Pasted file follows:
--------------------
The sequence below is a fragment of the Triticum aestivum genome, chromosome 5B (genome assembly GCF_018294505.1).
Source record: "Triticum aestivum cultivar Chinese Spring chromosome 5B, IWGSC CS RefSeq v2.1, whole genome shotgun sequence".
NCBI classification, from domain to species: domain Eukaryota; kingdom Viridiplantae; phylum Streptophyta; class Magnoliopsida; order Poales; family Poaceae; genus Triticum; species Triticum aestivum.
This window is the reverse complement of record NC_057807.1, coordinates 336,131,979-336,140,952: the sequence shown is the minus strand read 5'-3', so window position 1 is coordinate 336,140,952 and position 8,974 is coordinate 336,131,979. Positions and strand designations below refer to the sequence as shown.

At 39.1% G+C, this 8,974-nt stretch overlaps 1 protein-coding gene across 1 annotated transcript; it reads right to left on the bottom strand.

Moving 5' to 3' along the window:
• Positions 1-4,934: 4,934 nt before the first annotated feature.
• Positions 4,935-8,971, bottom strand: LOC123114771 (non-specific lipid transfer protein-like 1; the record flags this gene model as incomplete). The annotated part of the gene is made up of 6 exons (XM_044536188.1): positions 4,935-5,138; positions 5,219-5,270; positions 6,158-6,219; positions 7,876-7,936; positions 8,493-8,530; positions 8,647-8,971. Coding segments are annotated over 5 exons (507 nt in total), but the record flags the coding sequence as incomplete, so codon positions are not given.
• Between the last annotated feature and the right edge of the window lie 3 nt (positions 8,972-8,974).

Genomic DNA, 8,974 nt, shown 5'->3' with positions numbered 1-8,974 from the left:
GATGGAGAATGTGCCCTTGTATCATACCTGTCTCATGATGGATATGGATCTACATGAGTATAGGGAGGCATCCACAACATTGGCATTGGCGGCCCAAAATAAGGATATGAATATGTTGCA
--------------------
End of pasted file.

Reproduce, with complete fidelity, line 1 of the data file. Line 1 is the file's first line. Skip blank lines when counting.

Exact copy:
The sequence below is a fragment of the Triticum aestivum genome, chromosome 5B (genome assembly GCF_018294505.1).